Athens and Persia in the Fifth Century BCA Study in Cultural Receptivityby Margaret Christina Miller
"...the book is a major achievement of its kind: never before have the many-faceted relations between Athenians and Persians been brought so vividly and in such detail befor our eyes. M. states in her preface that this book needed to be written, but that she had doubts whether she `should be the one to write it' (xiii); having read it, this reviewer is thoroughly convinced that M. was exactly the right person to write it." Balbina Baebler, Bryn Mawr Classical Review "...this is a major contribution towards proper social and cultural history of Classical (fifth-and fourth-century, democratic) Athens." Paul Cartledge, The International History Review "This book is a welcome addition to the study of Greek-Persian relations. It is a detailed and well-illustrated examination of the archaeological materials, supported by textual evidence, that revealPersia's heavy influence on fifth-centuryAthens." Journal of Near Eastern Studies "...admirably thorough and comprehensive....the book is a major achievement and a model of its kind: never before have the many-faceted relations between Athenians and Persians been brought so vividly and in such detail before our eyes." Balbina Baebler, Bryn Mawr Classical Review "Any serious student of classical Athens should read it.... ...Miller's book is the start of an important debate." Christopher Tuplin, Letters inCanada "All who read this thought-provoking book will find their understanding of fifth-century Athens greatly enriched, and come to realize that her extraordinary achievements are predicated on intimate contact with thePersian Empire." Amélie Kuhrt,Phoenix
This is the first comprehensive collection of evidence pertaining to the relations betweenAthens and Persia in the fifth century BC. Archaeology, epigraphy, iconography and literature all reveal some facet of Athenian receptivity to Persian culture. This innovative and fully illustrated study traces the Athenian response as it appears in pot shapes, clothing, luxurious display and monumental architecture. Even while despising the Persians, the Athenians appropriated and reshaped aspects of Achaemenid culture to their own needs. Herodotus and Religion in the Persian Warsby Jon D. Mikalson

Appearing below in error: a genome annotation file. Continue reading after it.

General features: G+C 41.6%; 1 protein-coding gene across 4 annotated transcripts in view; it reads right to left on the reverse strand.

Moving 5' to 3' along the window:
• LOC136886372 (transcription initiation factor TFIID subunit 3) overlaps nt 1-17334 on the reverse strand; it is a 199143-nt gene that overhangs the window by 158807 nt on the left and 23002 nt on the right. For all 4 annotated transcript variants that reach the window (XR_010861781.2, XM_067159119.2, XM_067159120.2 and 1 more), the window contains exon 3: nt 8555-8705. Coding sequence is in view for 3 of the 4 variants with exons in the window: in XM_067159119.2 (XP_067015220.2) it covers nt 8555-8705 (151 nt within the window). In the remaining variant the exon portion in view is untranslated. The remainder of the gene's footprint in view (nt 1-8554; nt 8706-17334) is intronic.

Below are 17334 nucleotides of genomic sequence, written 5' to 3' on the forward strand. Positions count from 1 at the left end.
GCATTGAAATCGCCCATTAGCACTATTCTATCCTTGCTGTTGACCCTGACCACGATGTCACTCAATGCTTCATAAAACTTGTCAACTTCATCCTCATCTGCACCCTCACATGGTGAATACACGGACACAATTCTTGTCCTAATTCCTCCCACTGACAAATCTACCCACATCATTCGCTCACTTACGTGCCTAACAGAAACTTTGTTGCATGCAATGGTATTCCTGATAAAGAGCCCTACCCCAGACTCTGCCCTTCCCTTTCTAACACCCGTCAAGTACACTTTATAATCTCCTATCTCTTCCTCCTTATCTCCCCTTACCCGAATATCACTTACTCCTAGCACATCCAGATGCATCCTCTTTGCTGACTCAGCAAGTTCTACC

Jon Mikalson's book will surely prove an invaluable resource for any student working in the area of Herodotus, Greek religion, or the Persian War period. Rigorous in the standards it applies to the study of this complex subject, it makes a fine addition to the oeuvre of a leading exponent of Greek religion.(Robert Garland, Colgate University)
The two great Persian invasions of Greece, in 490 and 480-79 B.C., both repulsed by the Greeks, provide our best opportunity for understanding the interplay of religion and history in ancient Greece on a large scale. Using theHistories of Herodotus as well as other historical and archaeological sources, Jon Mikalson shows how the Greeks practiced their religion at this pivotal moment in their history.
In the period of the invasions and the years immediately afterward, the Greeks--internationally, state by state, and sometimes individually--turned to their deities, using religious practices to influence, understand, and commemorate events that were threatening their very existence. Greeks prayed and sacrificed; made and fulfilled vows to the gods; consulted oracles; interpreted omens and dreams; created cults, sanctuaries, and festivals; and offered dozens of dedications to their gods and heroes--all in relation to known historical events.
By portraying the human situations and historical circumstances in which Greeks practiced their religion, Mikalson advances our knowledge of the role of religion in fifth-centuryGreece and reveals a religious dimension of the Persian Wars that has been heretofore overlooked.Early Mongol Rule in Thirteenth-Century IranA Persian Renaissanceby George Lane
An account of the re-emergence of Persia as a world player and the reassertion of its cultural, political and spiritual links with Turan, this book opposes the way in which, for too long, the whole period of Mongol domination ofIran has been viewed from a negative standpoint. Though arguably the initial irruption of the Mongols brought little comfort to those in its path, this is not the case with the second 'invasion' of the Chinggisids. This study demonstrates that Hülegü Khan came as a welcomed king rather than as a conqueror. It paints a picture of the early Il-Khanate as a cultural and spiritual renaissance and reveals both Hülegü and his son Abaqa as fathers of that legacy.